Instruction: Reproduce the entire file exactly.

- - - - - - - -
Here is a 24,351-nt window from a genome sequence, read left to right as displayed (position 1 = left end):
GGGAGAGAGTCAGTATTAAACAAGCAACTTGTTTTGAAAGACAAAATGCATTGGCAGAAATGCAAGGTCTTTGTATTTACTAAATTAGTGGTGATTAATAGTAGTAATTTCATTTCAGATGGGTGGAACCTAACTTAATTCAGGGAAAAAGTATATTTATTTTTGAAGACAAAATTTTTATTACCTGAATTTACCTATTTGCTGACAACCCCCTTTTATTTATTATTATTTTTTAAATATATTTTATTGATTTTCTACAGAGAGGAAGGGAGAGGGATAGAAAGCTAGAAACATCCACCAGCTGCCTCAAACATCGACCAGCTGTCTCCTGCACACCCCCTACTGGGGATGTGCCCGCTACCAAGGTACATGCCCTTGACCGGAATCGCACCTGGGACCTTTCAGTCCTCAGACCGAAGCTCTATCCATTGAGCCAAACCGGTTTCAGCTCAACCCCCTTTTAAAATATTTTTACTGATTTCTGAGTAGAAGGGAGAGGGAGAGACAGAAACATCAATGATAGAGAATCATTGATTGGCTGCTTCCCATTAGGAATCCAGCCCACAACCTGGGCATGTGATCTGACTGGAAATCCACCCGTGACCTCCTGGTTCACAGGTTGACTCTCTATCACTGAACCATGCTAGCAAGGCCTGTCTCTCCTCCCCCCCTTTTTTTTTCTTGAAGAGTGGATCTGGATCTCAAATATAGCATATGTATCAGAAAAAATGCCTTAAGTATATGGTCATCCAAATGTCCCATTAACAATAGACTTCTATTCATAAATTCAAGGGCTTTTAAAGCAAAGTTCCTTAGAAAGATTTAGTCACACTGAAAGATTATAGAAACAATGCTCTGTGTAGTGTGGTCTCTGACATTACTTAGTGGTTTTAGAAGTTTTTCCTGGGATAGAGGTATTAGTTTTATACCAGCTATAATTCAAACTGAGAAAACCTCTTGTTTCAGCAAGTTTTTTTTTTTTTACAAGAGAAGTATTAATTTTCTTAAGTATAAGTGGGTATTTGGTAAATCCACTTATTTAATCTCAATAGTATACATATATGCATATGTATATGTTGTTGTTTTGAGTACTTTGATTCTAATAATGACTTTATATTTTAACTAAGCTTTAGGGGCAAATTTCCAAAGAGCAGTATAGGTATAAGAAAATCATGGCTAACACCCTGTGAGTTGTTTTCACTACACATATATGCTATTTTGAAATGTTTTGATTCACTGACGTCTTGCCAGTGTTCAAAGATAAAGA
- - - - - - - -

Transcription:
Here is a 24,351-nt window from a genome sequence, read left to right as displayed (position 1 = left end):
GGGAGAGAGTCAGTATTAAACAAGCAACTTGTTTTGAAAGACAAAATGCATTGGCAGAAATGCAAGGTCTTTGTATTTACTAAATTAGTGGTGATTAATAGTAGTAATTTCATTTCAGATGGGTGGAACCTAACTTAATTCAGGGAAAAAGTATATTTATTTTTGAAGACAAAATTTTTATTACCTGAATTTACCTATTTGCTGACAACCCCCTTTTATTTATTATTATTTTTTAAATATATTTTATTGATTTTCTACAGAGAGGAAGGGAGAGGGATAGAAAGCTAGAAACATCCACCAGCTGCCTCAAACATCGACCAGCTGTCTCCTGCACACCCCCTACTGGGGATGTGCCCGCTACCAAGGTACATGCCCTTGACCGGAATCGCACCTGGGACCTTTCAGTCCTCAGACCGAAGCTCTATCCATTGAGCCAAACCGGTTTCAGCTCAACCCCCTTTTAAAATATTTTTACTGATTTCTGAGTAGAAGGGAGAGGGAGAGACAGAAACATCAATGATAGAGAATCATTGATTGGCTGCTTCCCATTAGGAATCCAGCCCACAACCTGGGCATGTGATCTGACTGGAAATCCACCCGTGACCTCCTGGTTCACAGGTTGACTCTCTATCACTGAACCATGCTAGCAAGGCCTGTCTCTCCTCCCCCCCTTTTTTTTTCTTGAAGAGTGGATCTGGATCTCAAATATAGCATATGTATCAGAAAAAATGCCTTAAGTATATGGTCATCCAAATGTCCCATTAACAATAGACTTCTATTCATAAATTCAAGGGCTTTTAAAGCAAAGTTCCTTAGAAAGATTTAGTCACACTGAAAGATTATAGAAACAATGCTCTGTGTAGTGTGGTCTCTGACATTACTTAGTGGTTTTAGAAGTTTTTCCTGGGATAGAGGTATTAGTTTTATACCAGCTATAATTCAAACTGAGAAAACCTCTTGTTTCAGCAAGTTTTTTTTTTTTTACAAGAGAAGTATTAATTTTCTTAAGTATAAGTGGGTATTTGGTAAATCCACTTATTTAATCTCAATAGTATACATATATGCATATGTATATGTTGTTGTTTTGAGTACTTTGATTCTAATAATGACTTTATATTTTAACTAAGCTTTAGGGGCAAATTTCCAAAGAGCAGTATAGGTATAAGAAAATCATGGCTAACACCCTGTGAGTTGTTTTCACTACACATATATGCTATTTTGAAATGTTTTGATTCACTGACGTCTTGCCAGTGTTCAAAGATAAAGA